There’s worldwide rage at entrenched racism but will pulling down statues achieve anything at all? PAT PILCHER thinks not.
Many want to unplug 2020 and plug it back in again to see if they can get it working properly. We’ve seen a global pandemic infecting millions and killing hundreds of thousands. A thoughtless act of police brutality saw US cities burning amidst protests as Trump hid out in a bunker.
Things kicked off when George Floyd got arrested on a charge of passing a counterfeit $20 bill. Floyd died after Derek Chauvin, a police officer, pressed his knee to Floyd’s neck for nine minutes during the arrest.
Floyd got handcuffed face down in the street. Two police officers helped restrain him, as a fourth prevented onlookers from intervening. For the last three minutes of Floyd’s life, he was motionless and had no pulse. The police officers didn’t even attempt to revive him. More chilling still, Chauvin kept his knee on Floyd’s neck as emergency medical technicians tried to revive him. Video footage of Floyd’s death hit social media and circulated around the world.
Protests kicked off in Minneapolis and soon spread to major US cities. The protests were for the most part peaceful. Pockets of rioting and looting did happen, and they soon became the focus of US media.
Anger at Floyd’s death spread around the world. Protests also happened in New Zealand. Covid-19 infection was a risk, but thousands flouted social distancing to show their anger. Politicians and outraged social media users weighed in, expressing their disapproval. Still, most applauded the fact that New Zealand was a place where people spoke up.
While no cities burned, feelings ran high. New Zealanders from many backgrounds – fed up with racism in NZ – protested.
It isn’t hard to see why. The figures around race relations in New Zealand are telling. According to the Human Rights Commissions “Give Nothing” campaign, “one in three complaints made to the Human Rights Commission are about racial discrimination.” If anything, the actual number could be far higher as many who experience racism don’t lay complaints.
The Human Rights Commission also says, “We’re seeing an increase in overt racist attacks. People from some ethnic minorities tell us they’re scared, and they’re particularly scared for their children”. Department of Corrections March 2020 Prisons Facts and Statistics make for grim reading. Their data shows that over half of New Zealand’s prison population – a staggering 52.8 per cent – are Maori.
Pacific Island and Maori also make up the lion’s share of NZ’s unemployed. The Household Labour Force Survey says unemployment is about 6.7 per cent. While that isn’t bad by global standards, the figures, when examined by ethnicity, are grim. The unemployment rate for Pakeha is 5.3 per cent. This rises to a whopping 14.1 per cent for Maori and 15.8 per cent for Pacific islanders. Something is not right in our pavlova paradise.
US events sparked greater race-relations awareness in NZ. As BLM (Black Lives Matter) protestors in the UK were shown toppling the statue of Bristol merchant and slave trader Edward Colston, a growing number of people here want statues removed.
Their argument goes like this: The person who the offending statue commemorates was a racist (or was involved in historical injustices against Maori). We should not remember them. We should remove them.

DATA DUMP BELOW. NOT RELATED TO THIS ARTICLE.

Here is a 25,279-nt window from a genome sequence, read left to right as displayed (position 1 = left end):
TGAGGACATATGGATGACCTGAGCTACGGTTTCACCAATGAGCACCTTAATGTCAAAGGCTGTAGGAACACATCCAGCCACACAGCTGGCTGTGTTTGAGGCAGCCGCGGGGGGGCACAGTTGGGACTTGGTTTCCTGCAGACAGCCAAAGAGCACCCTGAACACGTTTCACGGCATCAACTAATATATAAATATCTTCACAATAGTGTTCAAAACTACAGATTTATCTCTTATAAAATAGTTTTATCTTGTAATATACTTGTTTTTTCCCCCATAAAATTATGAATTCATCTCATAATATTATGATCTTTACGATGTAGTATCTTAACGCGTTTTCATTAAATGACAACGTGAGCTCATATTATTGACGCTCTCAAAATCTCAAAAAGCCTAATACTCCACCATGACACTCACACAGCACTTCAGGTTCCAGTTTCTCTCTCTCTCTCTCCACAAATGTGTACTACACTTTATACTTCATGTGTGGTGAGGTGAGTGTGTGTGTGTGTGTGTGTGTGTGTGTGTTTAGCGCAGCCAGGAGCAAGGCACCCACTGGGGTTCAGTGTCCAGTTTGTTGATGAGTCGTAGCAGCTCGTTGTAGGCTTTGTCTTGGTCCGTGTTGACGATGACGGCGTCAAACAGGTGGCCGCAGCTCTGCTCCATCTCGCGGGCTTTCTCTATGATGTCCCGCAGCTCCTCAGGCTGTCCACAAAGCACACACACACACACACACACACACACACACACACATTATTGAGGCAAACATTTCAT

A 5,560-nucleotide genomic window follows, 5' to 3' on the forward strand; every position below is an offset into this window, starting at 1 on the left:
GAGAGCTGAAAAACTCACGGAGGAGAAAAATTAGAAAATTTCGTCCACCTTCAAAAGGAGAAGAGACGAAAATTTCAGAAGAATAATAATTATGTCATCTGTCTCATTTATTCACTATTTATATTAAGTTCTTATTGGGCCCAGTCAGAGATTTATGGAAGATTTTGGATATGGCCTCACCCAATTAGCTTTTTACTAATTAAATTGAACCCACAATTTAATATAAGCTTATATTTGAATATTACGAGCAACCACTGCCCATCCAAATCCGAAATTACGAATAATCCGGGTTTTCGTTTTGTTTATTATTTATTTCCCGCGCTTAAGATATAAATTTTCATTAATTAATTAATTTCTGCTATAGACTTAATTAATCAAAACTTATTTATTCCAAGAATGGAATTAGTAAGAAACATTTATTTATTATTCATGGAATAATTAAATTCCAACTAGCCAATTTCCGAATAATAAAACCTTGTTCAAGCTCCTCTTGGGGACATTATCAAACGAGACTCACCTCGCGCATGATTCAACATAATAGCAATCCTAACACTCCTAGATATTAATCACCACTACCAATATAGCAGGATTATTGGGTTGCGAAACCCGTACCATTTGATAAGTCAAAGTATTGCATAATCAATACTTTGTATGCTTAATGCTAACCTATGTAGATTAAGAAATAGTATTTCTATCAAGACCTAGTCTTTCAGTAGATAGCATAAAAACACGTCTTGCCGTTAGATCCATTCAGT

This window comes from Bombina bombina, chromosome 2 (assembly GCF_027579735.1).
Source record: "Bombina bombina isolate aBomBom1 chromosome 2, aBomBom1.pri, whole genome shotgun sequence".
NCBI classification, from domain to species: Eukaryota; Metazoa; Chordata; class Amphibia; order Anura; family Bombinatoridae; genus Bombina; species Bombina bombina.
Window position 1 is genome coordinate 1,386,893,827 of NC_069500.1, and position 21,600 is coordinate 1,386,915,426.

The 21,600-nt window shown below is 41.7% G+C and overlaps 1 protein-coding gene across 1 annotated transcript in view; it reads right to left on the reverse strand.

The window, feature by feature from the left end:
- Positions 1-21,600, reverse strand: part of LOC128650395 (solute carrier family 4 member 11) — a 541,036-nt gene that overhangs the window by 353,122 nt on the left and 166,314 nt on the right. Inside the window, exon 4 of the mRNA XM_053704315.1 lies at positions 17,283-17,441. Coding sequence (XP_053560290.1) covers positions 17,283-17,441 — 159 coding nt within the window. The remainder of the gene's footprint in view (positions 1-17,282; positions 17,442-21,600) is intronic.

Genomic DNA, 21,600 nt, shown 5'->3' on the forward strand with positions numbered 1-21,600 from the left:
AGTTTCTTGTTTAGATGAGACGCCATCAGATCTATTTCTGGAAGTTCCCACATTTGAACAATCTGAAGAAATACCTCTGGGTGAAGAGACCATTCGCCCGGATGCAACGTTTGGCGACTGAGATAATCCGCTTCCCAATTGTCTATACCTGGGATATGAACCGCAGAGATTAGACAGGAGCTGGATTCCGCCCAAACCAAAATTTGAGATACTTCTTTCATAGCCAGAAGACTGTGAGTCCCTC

I get this. Their argument sounds compelling. But (there’s always a but) it ignores several important details.
Removing a statue may give people a feeling of achievement. It’s also a powerful gesture. But the reality is that removing statues won’t fix the racism that’s present in New Zealand. As a country, we all need to agree on what it is that we want to achieve. If we are to stamp out racism, we’ll need policies that are far-reaching. This will involve a lot more than tearing down statues. We’ll need to perform a far more difficult feat. We’ll need to change the prevailing culture and entrenched attitudes within New Zealand’s population.
Then there’s the not so small issue of the role some of these statues could play. A few years ago, I travelled to Krakow in Poland. While there, I visited Auschwitz. It was a moving experience. It hardened my resolve to speak out against fascism, racism, and other discrimination. School children from a bordering German state were also there. It turns out that a visit to Auschwitz for these kids was mandatory. This was so they could learn about their country’s horrid past first-hand. If Auschwitz had been bulldozed, what occurred there would be lost in history books. Auschwitz would soon get forgotten.
The significance of this cannot get overstated. In 1948, Winston Churchill said, “Those who fail to learn from history are condemned to repeat it”. (And some are trying to topple Winston’s statue).
Based on this, might it not be smarter to keep the offending statues? They could be re-framed to show people that the person commemorated did some not-so-great acts. We could even learn from them. A plaque placed on the statue providing an unvarnished version of the person’s role in history is likely to be far more effective than removing the statue.
Either way, the reality is that removing statues won’t fix any race relations issues. A long-term approach that has the agreement of all political parties is needed. This is so that gains made are not reversed with any change of government. Changing such an entrenched part of our culture isn’t going to be easy, but it must happen.